I understand and concur. I'm very logical and I'm not against vaccinating. You gave me information that I already had. Herd Immunity, right?

However, my posts are in response to the OP's link to a blogger's emotional drama cry out. Drama. Emotional pleas. Tragedy. Oh the tragedy. Ohhhhhhh :boohoo: I think crap like that does more damage than good.
Sure. It's an emotional plea, but sometimes that's what resonates.

The science and the math matter, and we shouldn't lose sight of them - they shouldn't be excluded from the broader conversation. But in some contexts I think it's okay to take them for the givens that they are. Discussing the issue on that level isn't likely to do much good with some people - some people want so badly to believe what they want to believe that they're, effectively, beyond convincing. In some cases all that's left is to appeal to their emotions, or to their (latent) sense of shame.

As I suggested previously, I have no particular reason to think that the story from the OP isn't true. But it is the kind of thing someone with an agenda might make up to make a point, or to reinforce their point - it's the kind of emotional thing, as you correctly identify it, that is hard to argue against without seeming an ass. (I'm not suggesting it is a made up story, just that that's always possible with these kinds of things - the story is also the kind of thing that might actually happen to someone and that might motivate them to make a passionate Facebook posting.)
 

somdfunguy

not impressed
The mother already went through one emotional tragedy losing her daughter. The mere thought of losing another, possibly two gives her a different perspective than most have ever had to face. Her post may help convince someone to get a vaccination. That made it worth writing, reading, and sharing for others to read.
 

RoseRed

American Beauty
PREMO Member
Wow. And did you catch chicken pox? I had chicken pox in the early 80s. It was a not awesome experience.
Yes, that was the point. Get them early when young and over with. My mom had them in her teens and still had scars to show for it. She said it was horrible. I really don't remember having them because I was so young.

In the mid 80's I worked at a day care and tended to the 2 y/o's. one little girl, Heather, came down with the pox. Unfortunately, her mother didn't know it was bad to give her aspirin and she ended up in the hospital with Reyes Syndrome.
 

MMDad

Lem Putt
I understand and concur. I'm very logical and I'm not against vaccinating. You gave me information that I already had. Herd Immunity, right?

However, my posts are in response to the OP's link to a blogger's emotional drama cry out. Drama. Emotional pleas. Tragedy. Oh the tragedy. Ohhhhhhh :boohoo: I think crap like that does more damage than good.
The scientific articles and fact based stories are already out there, yet there are still some stubborn people who refuse to believe science. They are emotion based, and what better way to reach out to them than with emotion?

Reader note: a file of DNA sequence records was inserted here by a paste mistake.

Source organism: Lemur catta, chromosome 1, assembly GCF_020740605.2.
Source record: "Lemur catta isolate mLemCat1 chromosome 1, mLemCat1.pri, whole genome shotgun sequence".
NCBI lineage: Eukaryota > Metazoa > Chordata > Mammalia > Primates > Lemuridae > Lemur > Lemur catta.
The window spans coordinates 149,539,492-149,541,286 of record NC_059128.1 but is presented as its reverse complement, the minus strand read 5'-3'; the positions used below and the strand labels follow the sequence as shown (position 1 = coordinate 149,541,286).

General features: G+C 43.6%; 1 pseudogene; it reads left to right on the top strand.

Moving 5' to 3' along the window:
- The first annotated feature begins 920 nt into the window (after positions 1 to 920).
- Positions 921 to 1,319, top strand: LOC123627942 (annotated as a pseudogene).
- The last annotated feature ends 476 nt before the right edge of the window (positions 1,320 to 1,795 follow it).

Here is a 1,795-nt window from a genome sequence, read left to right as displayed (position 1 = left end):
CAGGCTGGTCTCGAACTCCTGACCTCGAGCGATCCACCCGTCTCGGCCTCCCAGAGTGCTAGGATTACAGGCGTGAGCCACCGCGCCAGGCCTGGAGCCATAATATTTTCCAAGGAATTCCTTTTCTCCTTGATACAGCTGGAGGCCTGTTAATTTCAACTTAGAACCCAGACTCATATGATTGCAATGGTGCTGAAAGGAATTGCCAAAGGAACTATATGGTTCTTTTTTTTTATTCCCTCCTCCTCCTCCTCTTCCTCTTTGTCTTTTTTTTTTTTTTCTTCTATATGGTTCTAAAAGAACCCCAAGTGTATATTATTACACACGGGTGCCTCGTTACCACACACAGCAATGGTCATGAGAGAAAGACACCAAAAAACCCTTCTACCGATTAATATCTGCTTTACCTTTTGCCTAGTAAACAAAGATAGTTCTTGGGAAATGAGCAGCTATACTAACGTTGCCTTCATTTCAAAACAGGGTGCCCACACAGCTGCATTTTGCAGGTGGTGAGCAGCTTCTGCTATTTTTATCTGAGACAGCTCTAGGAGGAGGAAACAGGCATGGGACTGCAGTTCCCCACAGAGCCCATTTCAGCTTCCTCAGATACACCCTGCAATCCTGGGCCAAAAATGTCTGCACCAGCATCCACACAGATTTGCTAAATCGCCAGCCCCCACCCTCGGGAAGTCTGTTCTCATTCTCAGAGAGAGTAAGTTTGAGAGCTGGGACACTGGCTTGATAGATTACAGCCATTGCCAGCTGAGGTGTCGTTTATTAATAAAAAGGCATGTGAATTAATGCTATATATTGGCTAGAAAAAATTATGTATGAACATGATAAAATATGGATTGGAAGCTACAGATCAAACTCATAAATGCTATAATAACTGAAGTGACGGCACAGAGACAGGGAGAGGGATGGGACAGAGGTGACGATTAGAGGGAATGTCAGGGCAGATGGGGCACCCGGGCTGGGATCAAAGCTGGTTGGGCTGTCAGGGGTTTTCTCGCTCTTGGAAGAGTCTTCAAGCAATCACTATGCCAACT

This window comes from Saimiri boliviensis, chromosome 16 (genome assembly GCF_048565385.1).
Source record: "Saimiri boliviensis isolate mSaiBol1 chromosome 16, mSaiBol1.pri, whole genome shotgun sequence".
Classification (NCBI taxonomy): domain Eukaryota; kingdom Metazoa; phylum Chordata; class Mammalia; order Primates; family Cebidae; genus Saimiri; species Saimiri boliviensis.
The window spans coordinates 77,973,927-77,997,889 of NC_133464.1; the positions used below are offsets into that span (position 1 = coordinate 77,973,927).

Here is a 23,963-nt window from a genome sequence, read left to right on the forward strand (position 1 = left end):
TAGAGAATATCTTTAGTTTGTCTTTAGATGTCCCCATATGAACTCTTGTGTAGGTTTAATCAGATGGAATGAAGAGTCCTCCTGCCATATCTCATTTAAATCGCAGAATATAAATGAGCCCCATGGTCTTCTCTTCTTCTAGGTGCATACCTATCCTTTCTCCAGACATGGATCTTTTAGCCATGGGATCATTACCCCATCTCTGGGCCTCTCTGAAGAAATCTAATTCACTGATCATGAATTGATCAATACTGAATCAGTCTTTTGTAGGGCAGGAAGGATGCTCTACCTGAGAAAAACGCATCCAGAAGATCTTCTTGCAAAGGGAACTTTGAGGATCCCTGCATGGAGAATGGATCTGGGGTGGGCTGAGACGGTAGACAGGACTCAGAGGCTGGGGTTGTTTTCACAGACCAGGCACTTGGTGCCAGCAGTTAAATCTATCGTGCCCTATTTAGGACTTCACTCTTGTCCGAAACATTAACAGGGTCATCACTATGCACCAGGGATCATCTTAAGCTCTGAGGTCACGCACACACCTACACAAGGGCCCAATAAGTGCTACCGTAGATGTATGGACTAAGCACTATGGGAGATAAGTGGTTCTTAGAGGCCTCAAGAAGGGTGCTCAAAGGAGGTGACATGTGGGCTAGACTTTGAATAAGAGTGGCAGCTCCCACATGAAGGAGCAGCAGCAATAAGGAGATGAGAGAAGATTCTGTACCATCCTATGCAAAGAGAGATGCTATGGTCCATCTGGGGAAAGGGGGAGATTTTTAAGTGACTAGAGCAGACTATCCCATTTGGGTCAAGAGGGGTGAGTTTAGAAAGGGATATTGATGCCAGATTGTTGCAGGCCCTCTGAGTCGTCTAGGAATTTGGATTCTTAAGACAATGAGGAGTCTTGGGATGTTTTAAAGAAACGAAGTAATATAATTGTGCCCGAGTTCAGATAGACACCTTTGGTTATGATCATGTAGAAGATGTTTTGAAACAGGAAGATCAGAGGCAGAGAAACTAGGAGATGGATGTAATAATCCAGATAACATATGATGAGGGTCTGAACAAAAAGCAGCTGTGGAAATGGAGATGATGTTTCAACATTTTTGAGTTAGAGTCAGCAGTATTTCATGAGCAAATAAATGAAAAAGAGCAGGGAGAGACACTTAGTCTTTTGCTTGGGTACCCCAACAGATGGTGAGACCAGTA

MMDad

Lem Putt
Yes, that was the point. Get them early when young and over with. My mom had them in her teens and still had scars to show for it. She said it was horrible. I really don't remember having them because I was so young.

In the mid 80's I worked at a day care and tended to the 2 y/o's. one little girl, Heather, came down with the pox. Unfortunately, her mother didn't know it was bad to give her aspirin and she ended up in the hospital with Reyes Syndrome.
We had chicken pox when my brother was 7 and I was 5. My brother had just had spinal surgery and was in a body cast from his shoulders to his ankles. I still remember him hitting his head against the wall to make the itching stop.
 

belvak

Happy Camper
I'm sorry but the pro-vaccinate crowd is just as ignorant as the anti-vaccinate crowd. Both are using emotional based arguments and are selecting their own version of fiction, excuse me, truth. :eyeroll:

I haven't seen a single logical argument from either crowd.

Riddle me this, was anybody in here born prior to 1975? If so, then have you been vaccinated? When? Because unless it was in the late 80's to recent time, your vaccination is worthless. So why haven't you gone and been vaccinated again?
:howdy: I had chicken pox and mumps when I was in first grade and I received the measles vaccine when it came out (elementary school, I think). I worked in the medical records section of a hospital in the mid to late 80's and all employees were required to get a measles vaccine. Most recently, with the birth of our second grandchild (a little boy this time) my daughter's doctor very strongly suggested that anyone who was going to be in close contact to the baby get the DTaP vaccine, so I got that one. As a matter of fact, most doctor offices no longer offer just the tetnus booster, only the combined shot.

So, I should be up-to-date. Except for the Shingles vaccine that insurance won't cover until I turn 60. That is the one that scares me. I'm hearing more and more of people in their 40's getting shingles. I don't know why the insurance companies won't lower the age limit. I would think it would cost them more money in care for people with shingles than the vaccines. :ohwell:
 

Bay_Kat

Tropical
I got chicken pox from my son when I was 27. My older sister said she remembered me having them when I was little, but I guess I got them again. Worst thing ever.